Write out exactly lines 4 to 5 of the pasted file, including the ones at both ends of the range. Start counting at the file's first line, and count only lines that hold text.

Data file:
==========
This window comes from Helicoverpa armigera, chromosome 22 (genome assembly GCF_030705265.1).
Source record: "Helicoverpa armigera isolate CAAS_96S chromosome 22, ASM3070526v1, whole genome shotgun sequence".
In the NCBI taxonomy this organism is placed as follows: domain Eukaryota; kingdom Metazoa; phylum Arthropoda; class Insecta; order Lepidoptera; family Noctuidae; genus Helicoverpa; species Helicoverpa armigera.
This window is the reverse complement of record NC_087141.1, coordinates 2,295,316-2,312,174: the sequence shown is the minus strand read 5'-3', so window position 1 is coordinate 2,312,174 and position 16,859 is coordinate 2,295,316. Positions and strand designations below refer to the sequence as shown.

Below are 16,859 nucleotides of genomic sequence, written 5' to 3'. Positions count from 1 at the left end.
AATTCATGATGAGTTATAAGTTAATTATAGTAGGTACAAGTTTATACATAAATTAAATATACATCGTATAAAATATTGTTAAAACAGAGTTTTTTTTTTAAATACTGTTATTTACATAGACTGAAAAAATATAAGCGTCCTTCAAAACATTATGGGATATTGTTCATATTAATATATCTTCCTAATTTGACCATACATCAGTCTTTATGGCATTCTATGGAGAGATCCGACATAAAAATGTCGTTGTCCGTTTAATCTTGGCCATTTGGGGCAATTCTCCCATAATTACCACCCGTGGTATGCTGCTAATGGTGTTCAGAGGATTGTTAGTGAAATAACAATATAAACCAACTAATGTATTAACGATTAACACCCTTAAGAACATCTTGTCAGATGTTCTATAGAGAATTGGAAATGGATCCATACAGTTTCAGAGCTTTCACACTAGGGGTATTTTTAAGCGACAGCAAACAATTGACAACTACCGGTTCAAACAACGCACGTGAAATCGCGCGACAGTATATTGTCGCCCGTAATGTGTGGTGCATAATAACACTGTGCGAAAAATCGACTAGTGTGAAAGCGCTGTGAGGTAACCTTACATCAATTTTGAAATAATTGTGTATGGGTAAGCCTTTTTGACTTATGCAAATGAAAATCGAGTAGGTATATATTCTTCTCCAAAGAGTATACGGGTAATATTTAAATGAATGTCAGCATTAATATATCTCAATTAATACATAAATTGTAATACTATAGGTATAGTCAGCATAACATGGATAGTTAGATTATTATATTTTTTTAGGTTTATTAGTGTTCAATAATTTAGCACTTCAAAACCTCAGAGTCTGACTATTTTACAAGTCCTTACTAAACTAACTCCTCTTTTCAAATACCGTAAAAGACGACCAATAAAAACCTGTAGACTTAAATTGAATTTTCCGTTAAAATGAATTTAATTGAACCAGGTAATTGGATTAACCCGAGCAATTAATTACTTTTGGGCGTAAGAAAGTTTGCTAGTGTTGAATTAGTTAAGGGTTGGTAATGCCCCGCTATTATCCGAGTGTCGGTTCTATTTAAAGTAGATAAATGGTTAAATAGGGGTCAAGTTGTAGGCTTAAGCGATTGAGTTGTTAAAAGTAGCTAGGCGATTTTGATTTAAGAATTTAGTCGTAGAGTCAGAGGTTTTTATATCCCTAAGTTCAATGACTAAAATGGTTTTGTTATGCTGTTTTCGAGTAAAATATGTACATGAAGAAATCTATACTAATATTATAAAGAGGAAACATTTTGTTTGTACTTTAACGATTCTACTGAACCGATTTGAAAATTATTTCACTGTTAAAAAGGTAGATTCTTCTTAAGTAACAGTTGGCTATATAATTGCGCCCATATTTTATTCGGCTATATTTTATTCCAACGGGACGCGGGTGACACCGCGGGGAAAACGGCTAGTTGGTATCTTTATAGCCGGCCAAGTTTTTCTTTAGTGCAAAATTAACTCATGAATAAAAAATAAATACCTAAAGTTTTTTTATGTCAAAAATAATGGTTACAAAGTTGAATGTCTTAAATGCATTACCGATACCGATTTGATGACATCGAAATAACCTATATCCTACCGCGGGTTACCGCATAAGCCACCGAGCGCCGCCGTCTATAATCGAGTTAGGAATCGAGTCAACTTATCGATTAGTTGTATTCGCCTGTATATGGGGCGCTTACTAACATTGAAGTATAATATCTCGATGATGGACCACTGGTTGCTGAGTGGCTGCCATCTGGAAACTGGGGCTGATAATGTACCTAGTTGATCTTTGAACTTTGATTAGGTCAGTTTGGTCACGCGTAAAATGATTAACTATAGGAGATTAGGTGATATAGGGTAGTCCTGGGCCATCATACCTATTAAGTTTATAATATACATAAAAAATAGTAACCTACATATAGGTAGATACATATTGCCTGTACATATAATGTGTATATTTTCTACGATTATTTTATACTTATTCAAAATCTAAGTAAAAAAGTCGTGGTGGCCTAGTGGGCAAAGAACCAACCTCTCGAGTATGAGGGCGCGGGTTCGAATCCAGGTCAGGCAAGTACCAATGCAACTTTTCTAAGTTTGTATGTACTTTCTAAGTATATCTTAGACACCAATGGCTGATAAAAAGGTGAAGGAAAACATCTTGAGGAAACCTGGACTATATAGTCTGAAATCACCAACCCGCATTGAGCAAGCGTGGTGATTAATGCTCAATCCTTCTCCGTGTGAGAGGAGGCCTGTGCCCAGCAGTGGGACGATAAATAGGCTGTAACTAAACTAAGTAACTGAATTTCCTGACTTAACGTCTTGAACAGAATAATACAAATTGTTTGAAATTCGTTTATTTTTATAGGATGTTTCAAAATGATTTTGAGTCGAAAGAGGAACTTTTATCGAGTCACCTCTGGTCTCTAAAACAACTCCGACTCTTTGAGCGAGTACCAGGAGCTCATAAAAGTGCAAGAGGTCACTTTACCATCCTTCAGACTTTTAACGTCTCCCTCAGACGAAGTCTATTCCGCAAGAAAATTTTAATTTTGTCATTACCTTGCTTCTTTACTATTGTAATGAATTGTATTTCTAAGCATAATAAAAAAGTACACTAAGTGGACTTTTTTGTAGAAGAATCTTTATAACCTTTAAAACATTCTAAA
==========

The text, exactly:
This window is the reverse complement of record NC_087141.1, coordinates 2,295,316-2,312,174: the sequence shown is the minus strand read 5'-3', so window position 1 is coordinate 2,312,174 and position 16,859 is coordinate 2,295,316. Positions and strand designations below refer to the sequence as shown.

Below are 16,859 nucleotides of genomic sequence, written 5' to 3'. Positions count from 1 at the left end.